While my cookie bars were baking, I finished setting up the kitchen table for this morning. Cute little decorative plates, a vase of tulips, a smattering of pink, silver, and red Hershey’s kisses, little mailboxes for each kid with their favorite candy inside, and little wooden paint sets (Target dollar spot never disappoints). Finished with a cake plate of freshly baked muffins and store-bought chocolate Valentine’s donuts, and handwritten note cards to each of my babies. It was late, I was still in my scrubs from a busy day at work, but I loved looking at my decorated table. It took quite a bit of work, but it is so worth it to see my kids’ faces in the morning. It felt like Christmas Eve all over again!

Why go all out for Valentine’s? Of course, I want them to know how much they are loved. But if there is one thing I want to teach my kids about Valentine’s Day, this is it:

“God allows us to feel the frailty of human love so we’ll appreciate the strength of His.” -C.S. Lewis

Think about it. One portion of the population is all about roses, rings, and chocolates. Then there are parents running around looking for that blessed box of Star Wars cards with glow stick light sabers in them that little Timmy HAS to have. And not just one box, he needs two. Because his class has 20 students in it and there are only 18 cards in a box. FOR THE LOVE!!! And then another portion of the population just wishes it was the 15th already.

We all have reasons we love, tolerate, or hate Valentine’s. And I’m willing to bet, many of those reasons are other humans.

Maybe this is a good year for you. Maybe you have a boyfriend on Valentine’s Day for the first time, or maybe the first time since whatshisname broke your heart a few years ago. Maybe you received a bouquet of roses at work today, and your dinner plans included candlelight and wine.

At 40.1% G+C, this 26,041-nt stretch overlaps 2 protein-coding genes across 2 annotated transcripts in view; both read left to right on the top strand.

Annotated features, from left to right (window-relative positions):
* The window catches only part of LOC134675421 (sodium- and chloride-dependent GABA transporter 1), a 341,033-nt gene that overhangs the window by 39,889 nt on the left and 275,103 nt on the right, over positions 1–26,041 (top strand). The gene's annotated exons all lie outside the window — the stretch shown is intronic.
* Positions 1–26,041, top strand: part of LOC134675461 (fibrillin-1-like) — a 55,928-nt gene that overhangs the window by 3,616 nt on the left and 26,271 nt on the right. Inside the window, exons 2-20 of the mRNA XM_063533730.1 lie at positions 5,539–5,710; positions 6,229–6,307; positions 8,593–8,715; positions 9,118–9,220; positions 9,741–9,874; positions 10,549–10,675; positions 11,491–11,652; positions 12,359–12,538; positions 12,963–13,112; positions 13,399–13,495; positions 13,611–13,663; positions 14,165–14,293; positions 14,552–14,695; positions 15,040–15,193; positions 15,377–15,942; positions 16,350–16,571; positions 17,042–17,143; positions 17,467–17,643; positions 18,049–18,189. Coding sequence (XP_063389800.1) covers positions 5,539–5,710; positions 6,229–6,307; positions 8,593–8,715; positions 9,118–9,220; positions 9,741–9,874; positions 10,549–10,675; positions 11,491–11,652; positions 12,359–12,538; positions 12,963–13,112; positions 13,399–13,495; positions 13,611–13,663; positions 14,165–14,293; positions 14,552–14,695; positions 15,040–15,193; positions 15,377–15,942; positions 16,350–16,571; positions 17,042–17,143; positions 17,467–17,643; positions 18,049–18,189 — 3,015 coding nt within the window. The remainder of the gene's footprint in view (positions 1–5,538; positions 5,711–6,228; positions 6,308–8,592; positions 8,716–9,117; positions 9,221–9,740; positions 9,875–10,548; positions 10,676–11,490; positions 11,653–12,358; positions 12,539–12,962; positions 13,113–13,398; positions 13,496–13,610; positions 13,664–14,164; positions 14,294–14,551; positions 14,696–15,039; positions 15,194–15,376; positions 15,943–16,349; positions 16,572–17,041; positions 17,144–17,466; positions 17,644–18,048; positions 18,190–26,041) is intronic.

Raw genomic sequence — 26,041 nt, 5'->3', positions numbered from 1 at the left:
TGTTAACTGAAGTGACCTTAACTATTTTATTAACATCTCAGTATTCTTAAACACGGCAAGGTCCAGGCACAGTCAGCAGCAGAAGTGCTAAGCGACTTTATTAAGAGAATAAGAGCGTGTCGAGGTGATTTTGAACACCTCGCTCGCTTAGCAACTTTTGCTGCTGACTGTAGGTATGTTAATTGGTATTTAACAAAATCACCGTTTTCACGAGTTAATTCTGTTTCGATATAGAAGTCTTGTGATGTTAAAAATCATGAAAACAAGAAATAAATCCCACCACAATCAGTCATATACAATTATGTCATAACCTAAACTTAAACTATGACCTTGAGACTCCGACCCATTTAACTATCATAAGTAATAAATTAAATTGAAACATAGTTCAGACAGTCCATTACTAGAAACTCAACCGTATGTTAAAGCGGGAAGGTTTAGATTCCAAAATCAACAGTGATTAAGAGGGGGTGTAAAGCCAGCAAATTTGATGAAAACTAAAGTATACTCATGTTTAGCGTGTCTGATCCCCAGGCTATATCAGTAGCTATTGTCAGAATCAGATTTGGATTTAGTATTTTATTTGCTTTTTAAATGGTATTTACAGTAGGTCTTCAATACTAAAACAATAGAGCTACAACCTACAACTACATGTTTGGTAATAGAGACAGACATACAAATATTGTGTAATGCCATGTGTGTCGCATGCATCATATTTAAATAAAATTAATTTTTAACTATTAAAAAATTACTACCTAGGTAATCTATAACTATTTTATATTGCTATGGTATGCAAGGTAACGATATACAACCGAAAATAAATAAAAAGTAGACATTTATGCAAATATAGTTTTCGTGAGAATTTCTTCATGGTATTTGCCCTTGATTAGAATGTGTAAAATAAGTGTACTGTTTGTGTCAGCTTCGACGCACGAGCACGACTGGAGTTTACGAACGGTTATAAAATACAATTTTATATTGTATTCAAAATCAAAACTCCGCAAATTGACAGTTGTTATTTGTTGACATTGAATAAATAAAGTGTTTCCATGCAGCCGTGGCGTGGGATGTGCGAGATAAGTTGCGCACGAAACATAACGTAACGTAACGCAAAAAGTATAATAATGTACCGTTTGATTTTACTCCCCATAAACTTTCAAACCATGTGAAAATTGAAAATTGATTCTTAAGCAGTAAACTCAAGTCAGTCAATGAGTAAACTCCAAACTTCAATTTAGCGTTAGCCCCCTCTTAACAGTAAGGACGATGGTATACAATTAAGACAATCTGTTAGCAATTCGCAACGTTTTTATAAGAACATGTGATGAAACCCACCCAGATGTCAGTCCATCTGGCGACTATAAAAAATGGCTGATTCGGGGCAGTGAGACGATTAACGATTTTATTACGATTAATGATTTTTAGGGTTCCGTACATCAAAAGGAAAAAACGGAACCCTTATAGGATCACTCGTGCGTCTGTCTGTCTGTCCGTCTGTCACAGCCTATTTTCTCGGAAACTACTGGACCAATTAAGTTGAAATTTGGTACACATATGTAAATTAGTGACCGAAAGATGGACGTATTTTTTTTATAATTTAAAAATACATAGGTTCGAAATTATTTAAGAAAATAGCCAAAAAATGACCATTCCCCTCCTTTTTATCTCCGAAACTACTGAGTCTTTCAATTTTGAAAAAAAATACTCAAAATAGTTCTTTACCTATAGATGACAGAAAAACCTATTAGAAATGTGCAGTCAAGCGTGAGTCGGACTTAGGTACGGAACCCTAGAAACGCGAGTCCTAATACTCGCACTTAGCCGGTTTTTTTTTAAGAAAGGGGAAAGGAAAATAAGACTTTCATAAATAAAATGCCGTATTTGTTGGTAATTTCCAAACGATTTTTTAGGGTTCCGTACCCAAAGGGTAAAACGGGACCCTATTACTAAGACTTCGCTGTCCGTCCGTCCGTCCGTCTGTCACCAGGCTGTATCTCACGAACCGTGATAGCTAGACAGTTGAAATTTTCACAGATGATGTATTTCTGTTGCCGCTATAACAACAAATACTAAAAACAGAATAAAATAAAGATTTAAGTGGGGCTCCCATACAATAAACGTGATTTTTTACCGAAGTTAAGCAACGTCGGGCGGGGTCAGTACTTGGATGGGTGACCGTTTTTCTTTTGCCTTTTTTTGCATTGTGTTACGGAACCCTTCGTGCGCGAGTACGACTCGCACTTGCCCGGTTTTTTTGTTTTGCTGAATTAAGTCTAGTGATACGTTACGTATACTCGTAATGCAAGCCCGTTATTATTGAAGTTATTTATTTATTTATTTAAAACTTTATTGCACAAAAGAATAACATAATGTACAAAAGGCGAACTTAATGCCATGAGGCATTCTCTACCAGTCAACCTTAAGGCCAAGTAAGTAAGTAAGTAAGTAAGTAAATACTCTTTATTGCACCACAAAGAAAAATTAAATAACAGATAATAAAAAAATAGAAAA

Or maybe this isn’t a good year. Maybe Valentine’s just reminds you of just how lonely you are. Maybe it stings to log on to social media and see all the gushy posts about “I’m married to my best friend and soul mate and I would die for him!” while you’re *still* single. Maybe it hurts to see pictures of Father-Daughter dances because you never got to experience that with your dad- maybe he wasn’t around, or- maybe he was, but emotionally and verbally abused you, and otherwise completely ignored you. Maybe your spouse left you. Maybe you’re happily married, but your significant other doesn’t do anything to make you feel important on days like today, so you steel yourself and put on a front and “Oh I just don’t even care about Valentine’s Day, it’s just a commercialized Hallmark holiday that people just waste too much money on. Really, it’s stupid. I would rather pluck my eyelashes out one by one.” (Calm down Susan). But really, there’s a part of you that really, really hopes there will be flowers when you get home… even though you know there won’t be.

The last thing I did before crawling into bed at 2 this morning was cut out red, white, and pink hearts. On each heart I wrote a Bible verse about love. And then I placed them on the wall next to the table in the pattern of a cross.

The Bible says that God “has set eternity in man’s heart” (Ecclesiastes 3:11) What that means is there is a God-shaped void in every human heart. Every human has a longing for God- but we all fill that longing with other things. Often times these are good things. But if we keep filling a God-shaped longing with other things, that longing will never be satisfied. And those things have a nasty way of dictating our self-worth.

So, the cross shape on my kitchen wall and the verses on each heart are significant. Because even though I want my kids to know how much I love them, I’m also going to fail them. A lot. I want to point them toward the One who will never fail them, leave them, or forsake them (Deuteronomy 31:6). I want their hearts to stay steadfast in assurance of the love God has for them- that He loved them while they were yet sinners and had nothing to offer Him. He saw every dirty and nasty sin they could ever commit, and He said they were worth dying for. He sent His Son to live a perfect life that they could never live, to pay a debt they could never pay. And He did that because He loves them. He did that because He loves YOU.